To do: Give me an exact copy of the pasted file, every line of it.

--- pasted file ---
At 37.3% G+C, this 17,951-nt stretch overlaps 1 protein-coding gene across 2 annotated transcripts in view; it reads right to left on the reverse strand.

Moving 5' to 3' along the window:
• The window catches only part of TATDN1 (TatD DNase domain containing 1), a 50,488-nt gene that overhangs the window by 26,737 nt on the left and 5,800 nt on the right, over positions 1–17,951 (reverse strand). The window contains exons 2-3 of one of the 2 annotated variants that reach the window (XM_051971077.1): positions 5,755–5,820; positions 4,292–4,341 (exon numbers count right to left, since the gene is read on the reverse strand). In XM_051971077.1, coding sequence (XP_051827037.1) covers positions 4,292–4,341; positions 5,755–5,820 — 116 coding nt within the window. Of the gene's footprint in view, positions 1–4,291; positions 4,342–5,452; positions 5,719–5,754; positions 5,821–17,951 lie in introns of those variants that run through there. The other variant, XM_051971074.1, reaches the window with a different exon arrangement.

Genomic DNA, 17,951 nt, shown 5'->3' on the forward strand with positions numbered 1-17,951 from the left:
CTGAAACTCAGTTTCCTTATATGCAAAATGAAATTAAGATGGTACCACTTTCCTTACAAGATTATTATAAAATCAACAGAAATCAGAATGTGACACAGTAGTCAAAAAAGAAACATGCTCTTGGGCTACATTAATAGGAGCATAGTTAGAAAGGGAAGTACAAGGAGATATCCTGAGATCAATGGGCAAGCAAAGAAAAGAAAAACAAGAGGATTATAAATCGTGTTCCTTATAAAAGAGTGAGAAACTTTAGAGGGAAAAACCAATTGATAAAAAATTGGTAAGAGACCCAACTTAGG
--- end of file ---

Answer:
At 37.3% G+C, this 17,951-nt stretch overlaps 1 protein-coding gene across 2 annotated transcripts in view; it reads right to left on the reverse strand.

Moving 5' to 3' along the window:
• The window catches only part of TATDN1 (TatD DNase domain containing 1), a 50,488-nt gene that overhangs the window by 26,737 nt on the left and 5,800 nt on the right, over positions 1–17,951 (reverse strand). The window contains exons 2-3 of one of the 2 annotated variants that reach the window (XM_051971077.1): positions 5,755–5,820; positions 4,292–4,341 (exon numbers count right to left, since the gene is read on the reverse strand). In XM_051971077.1, coding sequence (XP_051827037.1) covers positions 4,292–4,341; positions 5,755–5,820 — 116 coding nt within the window. Of the gene's footprint in view, positions 1–4,291; positions 4,342–5,452; positions 5,719–5,754; positions 5,821–17,951 lie in introns of those variants that run through there. The other variant, XM_051971074.1, reaches the window with a different exon arrangement.

Genomic DNA, 17,951 nt, shown 5'->3' on the forward strand with positions numbered 1-17,951 from the left:
CTGAAACTCAGTTTCCTTATATGCAAAATGAAATTAAGATGGTACCACTTTCCTTACAAGATTATTATAAAATCAACAGAAATCAGAATGTGACACAGTAGTCAAAAAAGAAACATGCTCTTGGGCTACATTAATAGGAGCATAGTTAGAAAGGGAAGTACAAGGAGATATCCTGAGATCAATGGGCAAGCAAAGAAAAGAAAAACAAGAGGATTATAAATCGTGTTCCTTATAAAAGAGTGAGAAACTTTAGAGGGAAAAACCAATTGATAAAAAATTGGTAAGAGACCCAACTTAGG